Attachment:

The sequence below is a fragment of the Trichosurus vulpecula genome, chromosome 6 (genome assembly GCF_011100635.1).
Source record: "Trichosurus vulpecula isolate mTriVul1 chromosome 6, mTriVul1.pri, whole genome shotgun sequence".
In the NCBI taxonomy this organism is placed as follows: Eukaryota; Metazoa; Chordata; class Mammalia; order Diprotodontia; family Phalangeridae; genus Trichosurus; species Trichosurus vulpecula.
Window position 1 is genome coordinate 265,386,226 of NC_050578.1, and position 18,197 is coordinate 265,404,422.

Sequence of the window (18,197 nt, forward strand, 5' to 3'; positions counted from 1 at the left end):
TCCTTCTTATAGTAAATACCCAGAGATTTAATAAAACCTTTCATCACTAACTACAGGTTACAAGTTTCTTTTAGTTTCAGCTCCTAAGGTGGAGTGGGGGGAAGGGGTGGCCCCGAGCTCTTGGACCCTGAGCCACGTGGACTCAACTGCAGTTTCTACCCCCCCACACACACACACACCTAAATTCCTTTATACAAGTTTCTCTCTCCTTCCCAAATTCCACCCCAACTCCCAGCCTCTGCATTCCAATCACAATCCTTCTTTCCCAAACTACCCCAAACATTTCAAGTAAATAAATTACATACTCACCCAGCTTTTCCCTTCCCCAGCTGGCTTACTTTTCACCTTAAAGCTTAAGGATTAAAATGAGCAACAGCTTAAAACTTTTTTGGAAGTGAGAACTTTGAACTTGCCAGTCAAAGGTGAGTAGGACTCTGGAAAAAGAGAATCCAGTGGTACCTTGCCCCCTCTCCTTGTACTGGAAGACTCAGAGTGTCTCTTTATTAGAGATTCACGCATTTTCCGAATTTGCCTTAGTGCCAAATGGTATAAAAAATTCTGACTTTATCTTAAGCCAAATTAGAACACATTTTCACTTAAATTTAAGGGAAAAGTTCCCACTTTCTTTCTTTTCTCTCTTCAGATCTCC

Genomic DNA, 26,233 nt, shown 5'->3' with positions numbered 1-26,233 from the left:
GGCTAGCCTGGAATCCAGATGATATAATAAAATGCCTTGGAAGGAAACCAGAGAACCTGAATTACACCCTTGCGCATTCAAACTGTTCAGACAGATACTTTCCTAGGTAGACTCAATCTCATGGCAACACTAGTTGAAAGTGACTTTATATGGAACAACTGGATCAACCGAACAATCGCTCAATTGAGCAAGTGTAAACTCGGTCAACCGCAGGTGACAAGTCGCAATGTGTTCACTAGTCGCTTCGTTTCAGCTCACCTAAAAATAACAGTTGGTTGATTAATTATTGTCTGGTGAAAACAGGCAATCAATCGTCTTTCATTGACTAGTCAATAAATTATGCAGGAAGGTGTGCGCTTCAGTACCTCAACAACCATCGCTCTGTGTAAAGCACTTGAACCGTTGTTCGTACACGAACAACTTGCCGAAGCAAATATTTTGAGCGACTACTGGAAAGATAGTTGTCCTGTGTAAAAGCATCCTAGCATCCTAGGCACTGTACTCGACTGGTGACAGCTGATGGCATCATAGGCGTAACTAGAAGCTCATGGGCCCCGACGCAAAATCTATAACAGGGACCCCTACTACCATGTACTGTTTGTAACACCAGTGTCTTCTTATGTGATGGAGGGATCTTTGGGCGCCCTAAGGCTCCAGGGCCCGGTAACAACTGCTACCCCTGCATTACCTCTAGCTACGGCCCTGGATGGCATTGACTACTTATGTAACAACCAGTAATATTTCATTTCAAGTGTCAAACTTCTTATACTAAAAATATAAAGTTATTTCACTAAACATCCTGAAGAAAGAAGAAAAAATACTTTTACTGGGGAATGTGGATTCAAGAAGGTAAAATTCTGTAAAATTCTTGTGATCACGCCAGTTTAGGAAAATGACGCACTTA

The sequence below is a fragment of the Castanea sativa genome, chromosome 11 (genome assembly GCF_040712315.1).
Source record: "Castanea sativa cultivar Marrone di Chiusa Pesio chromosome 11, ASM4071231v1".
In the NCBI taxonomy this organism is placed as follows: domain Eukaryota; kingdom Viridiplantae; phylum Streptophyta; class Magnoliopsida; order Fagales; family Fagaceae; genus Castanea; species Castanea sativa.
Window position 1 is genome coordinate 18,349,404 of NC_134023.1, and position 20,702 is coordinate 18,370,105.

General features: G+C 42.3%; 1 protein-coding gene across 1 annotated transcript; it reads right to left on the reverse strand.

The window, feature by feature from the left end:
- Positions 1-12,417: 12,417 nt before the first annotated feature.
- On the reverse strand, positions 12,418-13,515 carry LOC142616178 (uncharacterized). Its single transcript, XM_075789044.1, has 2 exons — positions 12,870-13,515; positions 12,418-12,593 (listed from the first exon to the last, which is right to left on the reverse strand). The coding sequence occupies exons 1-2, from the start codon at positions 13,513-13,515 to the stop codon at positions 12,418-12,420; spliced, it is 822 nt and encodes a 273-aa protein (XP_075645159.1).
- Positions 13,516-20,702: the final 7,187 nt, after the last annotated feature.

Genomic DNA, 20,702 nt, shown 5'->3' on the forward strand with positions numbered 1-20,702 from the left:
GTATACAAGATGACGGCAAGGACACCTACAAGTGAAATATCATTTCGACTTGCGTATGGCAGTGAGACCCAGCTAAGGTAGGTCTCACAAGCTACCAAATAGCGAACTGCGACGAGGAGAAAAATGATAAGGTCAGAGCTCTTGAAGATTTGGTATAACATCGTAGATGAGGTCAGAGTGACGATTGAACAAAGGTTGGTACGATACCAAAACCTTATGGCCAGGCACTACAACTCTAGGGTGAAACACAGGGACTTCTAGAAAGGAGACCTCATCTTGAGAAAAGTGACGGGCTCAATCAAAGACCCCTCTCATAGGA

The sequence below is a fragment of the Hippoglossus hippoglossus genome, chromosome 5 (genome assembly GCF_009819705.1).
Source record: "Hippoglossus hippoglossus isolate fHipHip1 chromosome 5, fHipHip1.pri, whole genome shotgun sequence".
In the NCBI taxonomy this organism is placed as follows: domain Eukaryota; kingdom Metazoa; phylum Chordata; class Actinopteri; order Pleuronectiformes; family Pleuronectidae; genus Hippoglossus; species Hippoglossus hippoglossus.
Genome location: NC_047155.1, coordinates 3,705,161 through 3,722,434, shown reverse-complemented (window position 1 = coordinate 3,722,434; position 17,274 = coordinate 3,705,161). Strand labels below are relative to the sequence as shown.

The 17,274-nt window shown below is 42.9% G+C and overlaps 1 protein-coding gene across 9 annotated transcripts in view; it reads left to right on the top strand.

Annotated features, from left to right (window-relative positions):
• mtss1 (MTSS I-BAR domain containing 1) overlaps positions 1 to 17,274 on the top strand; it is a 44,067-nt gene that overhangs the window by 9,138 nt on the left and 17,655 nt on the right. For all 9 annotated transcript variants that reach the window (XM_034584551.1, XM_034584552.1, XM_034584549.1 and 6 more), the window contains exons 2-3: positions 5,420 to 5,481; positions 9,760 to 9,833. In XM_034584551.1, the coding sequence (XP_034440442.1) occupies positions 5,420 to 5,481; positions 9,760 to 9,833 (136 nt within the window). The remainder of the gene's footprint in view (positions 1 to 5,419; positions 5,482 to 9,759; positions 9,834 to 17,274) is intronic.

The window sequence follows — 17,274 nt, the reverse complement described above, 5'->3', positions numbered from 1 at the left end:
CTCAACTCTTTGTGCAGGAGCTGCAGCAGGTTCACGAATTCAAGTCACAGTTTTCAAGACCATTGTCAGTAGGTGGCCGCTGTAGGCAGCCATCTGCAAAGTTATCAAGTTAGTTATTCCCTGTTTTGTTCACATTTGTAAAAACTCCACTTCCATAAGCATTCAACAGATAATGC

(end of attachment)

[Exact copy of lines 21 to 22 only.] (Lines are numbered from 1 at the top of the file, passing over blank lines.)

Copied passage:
Source record: "Hippoglossus hippoglossus isolate fHipHip1 chromosome 5, fHipHip1.pri, whole genome shotgun sequence".
In the NCBI taxonomy this organism is placed as follows: domain Eukaryota; kingdom Metazoa; phylum Chordata; class Actinopteri; order Pleuronectiformes; family Pleuronectidae; genus Hippoglossus; species Hippoglossus hippoglossus.